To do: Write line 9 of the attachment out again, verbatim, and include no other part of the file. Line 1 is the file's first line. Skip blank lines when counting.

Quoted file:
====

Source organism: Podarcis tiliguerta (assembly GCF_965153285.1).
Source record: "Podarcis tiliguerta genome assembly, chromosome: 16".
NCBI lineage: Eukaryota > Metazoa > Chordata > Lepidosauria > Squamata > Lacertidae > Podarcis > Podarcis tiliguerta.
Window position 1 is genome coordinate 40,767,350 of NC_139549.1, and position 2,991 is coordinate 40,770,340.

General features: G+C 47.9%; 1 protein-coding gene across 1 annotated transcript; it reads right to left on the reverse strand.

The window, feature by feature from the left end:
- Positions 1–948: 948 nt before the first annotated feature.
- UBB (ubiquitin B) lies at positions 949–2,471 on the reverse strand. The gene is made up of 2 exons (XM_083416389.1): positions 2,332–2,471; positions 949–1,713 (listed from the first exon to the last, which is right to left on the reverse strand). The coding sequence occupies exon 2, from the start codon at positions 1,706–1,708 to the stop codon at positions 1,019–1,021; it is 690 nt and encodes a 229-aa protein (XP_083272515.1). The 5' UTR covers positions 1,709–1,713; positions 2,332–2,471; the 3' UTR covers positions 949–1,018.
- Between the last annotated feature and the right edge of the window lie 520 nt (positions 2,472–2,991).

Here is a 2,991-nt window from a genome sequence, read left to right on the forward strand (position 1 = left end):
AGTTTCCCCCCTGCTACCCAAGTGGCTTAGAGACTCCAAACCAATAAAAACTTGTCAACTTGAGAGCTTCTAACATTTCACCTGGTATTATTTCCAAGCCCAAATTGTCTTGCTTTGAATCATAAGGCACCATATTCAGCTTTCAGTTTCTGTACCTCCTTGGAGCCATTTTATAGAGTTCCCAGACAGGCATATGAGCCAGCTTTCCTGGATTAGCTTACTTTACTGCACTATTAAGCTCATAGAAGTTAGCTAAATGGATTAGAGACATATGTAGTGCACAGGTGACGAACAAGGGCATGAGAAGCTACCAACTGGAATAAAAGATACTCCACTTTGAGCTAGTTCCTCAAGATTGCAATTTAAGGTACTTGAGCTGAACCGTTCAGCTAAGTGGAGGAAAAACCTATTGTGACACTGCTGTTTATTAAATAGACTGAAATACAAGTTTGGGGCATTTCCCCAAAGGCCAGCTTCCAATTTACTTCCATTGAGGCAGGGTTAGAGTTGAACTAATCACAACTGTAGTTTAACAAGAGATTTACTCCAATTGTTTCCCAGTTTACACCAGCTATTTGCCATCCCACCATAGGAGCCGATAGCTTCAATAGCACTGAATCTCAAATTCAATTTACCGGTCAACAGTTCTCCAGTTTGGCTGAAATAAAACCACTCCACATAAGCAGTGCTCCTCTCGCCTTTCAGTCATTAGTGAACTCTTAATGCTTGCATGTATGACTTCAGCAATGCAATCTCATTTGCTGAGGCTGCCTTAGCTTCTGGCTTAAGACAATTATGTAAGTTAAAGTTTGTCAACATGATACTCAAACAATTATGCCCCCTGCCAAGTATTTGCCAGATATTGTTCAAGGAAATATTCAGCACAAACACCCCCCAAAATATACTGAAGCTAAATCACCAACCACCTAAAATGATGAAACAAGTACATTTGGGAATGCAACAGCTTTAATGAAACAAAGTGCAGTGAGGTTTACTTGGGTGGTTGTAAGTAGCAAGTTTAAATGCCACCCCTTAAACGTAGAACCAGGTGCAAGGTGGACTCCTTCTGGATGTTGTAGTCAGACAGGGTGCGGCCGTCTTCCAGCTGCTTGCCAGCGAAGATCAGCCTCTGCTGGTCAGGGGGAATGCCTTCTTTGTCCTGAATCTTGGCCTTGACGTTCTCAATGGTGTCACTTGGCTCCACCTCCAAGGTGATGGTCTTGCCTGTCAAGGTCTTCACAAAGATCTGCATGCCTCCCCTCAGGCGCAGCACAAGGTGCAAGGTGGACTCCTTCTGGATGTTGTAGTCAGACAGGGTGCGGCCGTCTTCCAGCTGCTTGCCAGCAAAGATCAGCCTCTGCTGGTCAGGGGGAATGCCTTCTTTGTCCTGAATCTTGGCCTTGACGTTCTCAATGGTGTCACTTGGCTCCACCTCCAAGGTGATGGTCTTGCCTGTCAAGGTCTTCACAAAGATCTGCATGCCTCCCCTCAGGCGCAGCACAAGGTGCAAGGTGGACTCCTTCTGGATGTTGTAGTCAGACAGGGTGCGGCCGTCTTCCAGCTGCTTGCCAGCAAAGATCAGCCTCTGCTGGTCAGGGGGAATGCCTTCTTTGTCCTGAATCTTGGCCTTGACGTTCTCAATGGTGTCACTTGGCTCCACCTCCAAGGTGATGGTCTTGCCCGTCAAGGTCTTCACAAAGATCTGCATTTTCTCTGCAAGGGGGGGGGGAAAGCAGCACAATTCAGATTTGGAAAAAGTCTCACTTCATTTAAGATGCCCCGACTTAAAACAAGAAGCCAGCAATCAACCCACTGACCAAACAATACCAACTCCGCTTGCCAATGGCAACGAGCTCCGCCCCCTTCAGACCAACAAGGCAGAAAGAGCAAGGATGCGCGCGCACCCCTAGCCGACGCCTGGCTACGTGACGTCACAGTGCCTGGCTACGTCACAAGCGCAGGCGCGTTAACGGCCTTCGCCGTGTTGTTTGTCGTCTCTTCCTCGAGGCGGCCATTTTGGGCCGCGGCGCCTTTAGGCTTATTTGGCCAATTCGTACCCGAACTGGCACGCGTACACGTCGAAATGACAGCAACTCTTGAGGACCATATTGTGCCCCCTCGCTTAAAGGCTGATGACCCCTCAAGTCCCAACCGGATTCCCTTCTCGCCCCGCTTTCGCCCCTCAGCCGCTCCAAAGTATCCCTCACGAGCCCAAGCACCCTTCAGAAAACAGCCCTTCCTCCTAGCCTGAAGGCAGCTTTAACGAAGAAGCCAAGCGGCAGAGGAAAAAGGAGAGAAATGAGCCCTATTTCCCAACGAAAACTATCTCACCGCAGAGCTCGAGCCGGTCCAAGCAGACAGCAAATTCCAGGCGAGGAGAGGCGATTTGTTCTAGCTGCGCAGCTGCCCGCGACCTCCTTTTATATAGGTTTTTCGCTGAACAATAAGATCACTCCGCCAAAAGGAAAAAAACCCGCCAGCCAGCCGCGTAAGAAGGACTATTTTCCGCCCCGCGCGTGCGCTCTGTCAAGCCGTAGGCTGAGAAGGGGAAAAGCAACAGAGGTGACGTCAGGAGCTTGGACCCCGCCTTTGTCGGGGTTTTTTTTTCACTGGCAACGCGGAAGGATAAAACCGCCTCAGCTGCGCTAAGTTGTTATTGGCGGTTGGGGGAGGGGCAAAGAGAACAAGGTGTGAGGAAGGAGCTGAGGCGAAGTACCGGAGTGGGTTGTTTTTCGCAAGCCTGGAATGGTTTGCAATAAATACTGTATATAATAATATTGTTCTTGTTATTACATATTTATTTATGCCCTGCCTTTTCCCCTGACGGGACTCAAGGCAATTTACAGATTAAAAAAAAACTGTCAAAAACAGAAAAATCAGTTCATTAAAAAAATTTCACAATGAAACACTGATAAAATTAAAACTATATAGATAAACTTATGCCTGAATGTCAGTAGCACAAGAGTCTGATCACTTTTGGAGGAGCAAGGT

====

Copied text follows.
- Between the last annotated feature and the right edge of the window lie 520 nt (positions 2,472–2,991).